How to Get Your Readers to Trust You

I’ve said it over and over in my articles: if you want people to BUY from you then first they have to TRUST you.

Would you part with cash to a blogger you knew nothing about for a product you weren’t sure was worth it?  Didn’t think so.

But as a blogger, you’re on the other side of this rift.  If you’ve got expertise in your niche and you genuinely know that you can help your audience, you’ve got to convince them that you’re the real deal, and the rest will follow.  Here’s how to get your readers to trust you.

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Have a professional-looking blog where everything works

You could have the greatest food-hygiene course in the world, but if the links on your website don’t work or you can’t access the material easily, you might as well not have a product at all.  As part of your regular routine to clean up your site, you should be testing all your published links and downloads to make sure they’re still working properly. There’s nothing more embarrassing than the dreaded 404 error (page not found)!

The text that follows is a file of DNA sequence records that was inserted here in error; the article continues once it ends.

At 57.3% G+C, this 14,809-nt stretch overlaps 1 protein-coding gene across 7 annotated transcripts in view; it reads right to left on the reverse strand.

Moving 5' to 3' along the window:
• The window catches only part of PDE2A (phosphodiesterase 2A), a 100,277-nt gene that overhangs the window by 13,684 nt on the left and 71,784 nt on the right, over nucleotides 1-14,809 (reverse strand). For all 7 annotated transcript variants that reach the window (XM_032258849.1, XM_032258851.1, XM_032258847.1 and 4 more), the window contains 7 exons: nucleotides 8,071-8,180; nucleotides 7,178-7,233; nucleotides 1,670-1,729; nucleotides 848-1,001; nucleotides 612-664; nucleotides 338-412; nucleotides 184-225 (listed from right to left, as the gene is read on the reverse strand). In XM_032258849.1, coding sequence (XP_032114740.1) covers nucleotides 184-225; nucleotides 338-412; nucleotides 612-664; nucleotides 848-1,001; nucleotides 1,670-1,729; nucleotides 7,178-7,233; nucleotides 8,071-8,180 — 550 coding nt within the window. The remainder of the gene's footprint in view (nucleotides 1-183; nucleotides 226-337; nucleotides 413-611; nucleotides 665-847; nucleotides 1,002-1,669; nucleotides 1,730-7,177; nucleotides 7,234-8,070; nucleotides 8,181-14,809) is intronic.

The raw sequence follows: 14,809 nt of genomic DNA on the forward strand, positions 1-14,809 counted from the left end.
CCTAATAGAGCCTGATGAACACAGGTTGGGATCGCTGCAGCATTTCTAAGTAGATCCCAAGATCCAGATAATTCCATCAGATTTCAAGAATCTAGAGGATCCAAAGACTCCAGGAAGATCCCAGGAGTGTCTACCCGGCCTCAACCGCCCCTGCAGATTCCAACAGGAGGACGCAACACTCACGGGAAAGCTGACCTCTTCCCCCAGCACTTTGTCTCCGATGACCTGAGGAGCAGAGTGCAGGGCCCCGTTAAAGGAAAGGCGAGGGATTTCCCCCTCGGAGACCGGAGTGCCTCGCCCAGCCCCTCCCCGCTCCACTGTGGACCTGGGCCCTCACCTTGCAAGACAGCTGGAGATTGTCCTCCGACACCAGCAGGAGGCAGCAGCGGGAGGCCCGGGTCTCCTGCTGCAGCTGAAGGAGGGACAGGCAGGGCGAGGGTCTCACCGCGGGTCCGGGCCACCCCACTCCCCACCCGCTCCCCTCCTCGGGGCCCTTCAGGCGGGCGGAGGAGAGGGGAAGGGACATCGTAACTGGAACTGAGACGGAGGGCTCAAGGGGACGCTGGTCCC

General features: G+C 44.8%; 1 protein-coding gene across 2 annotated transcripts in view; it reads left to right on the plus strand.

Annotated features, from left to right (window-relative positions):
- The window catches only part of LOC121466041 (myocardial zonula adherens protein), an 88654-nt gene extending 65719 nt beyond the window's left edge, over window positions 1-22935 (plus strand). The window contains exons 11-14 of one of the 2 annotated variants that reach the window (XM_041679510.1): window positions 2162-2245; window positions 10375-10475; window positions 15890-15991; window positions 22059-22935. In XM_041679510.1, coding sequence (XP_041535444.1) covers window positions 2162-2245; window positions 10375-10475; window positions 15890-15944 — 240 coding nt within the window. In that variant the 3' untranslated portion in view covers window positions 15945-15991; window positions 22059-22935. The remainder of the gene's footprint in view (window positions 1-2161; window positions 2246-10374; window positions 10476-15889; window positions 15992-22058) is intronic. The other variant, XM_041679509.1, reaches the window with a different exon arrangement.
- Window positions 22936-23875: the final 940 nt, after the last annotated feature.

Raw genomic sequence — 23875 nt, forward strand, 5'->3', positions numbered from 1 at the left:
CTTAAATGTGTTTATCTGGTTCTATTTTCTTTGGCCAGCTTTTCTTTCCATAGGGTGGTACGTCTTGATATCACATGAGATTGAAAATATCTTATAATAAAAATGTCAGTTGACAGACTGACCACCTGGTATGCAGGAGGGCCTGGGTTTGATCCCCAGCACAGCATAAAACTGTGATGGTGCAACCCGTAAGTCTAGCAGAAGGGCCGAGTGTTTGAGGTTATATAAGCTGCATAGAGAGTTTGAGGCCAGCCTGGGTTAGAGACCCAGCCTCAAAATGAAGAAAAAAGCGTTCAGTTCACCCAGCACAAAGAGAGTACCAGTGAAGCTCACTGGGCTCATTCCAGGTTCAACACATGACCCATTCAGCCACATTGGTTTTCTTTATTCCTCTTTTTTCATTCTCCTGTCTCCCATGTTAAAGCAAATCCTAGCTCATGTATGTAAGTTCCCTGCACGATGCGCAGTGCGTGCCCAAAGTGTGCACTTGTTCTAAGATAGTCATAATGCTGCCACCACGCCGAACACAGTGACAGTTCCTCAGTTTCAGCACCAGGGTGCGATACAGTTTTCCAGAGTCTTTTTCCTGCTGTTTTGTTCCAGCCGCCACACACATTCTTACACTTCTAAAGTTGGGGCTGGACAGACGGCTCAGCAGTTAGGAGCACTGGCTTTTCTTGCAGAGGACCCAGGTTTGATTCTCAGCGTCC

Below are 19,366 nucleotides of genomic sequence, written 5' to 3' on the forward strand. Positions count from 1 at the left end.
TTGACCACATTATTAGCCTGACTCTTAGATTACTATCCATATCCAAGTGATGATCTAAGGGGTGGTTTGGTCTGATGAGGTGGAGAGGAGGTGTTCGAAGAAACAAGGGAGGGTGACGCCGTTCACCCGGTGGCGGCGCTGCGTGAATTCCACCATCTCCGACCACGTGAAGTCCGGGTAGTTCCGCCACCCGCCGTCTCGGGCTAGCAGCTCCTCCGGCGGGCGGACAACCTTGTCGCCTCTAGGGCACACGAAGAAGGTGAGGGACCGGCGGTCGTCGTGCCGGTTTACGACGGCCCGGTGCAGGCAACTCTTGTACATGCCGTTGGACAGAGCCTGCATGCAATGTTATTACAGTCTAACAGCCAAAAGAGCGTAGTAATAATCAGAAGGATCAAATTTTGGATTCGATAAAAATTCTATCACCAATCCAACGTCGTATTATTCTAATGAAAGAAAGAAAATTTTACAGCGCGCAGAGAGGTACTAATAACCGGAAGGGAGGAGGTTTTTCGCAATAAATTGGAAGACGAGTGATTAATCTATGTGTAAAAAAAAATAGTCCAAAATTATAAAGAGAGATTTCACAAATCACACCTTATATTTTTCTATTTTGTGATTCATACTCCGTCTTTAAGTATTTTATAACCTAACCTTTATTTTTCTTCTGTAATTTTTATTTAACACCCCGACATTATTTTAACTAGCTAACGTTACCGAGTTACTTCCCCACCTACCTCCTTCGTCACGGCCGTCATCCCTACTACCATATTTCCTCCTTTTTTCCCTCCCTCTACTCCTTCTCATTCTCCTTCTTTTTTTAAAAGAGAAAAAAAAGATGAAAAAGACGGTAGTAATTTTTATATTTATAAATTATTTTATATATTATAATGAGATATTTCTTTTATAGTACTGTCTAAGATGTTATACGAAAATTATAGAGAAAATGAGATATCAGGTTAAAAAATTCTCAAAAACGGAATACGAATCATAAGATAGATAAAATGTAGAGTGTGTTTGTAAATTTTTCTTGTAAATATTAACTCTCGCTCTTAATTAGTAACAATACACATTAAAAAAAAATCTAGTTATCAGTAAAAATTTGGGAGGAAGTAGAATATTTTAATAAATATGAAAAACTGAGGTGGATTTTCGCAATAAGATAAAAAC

Related:  How to Maintain Your Website in Just 30 Minutes a Month!

There’s also nothing more annoying than finding a promising website only to struggle to find the material you need.  If your visitors cannot instantly see what they are looking for or figure out where to go next on your site, they will click back and LEAVE.

That’s right, unhappy customers.

You can check your bounce rate in your analytics, but in the meantime, you can do the following things to help your readers navigate your site:

  • Make sure your site is properly and clearly laid out, with sensible category names and an easily-accessible menu.
  • Have clear CTA boxes (call to action) and links that show your visitors what to do next, for example, “download here”.
  • Choose a simple theme with plenty of display opportunities for your beautiful food photography.  Make sure the theme displays well on laptops, tablets and mobiles (this is called “responsive”).
  • Create a brand for your site which contains everything from logos to headers, social-media graphics and fonts – and then stick to it.  Read more about how to create a brand.

Don’t sell all the time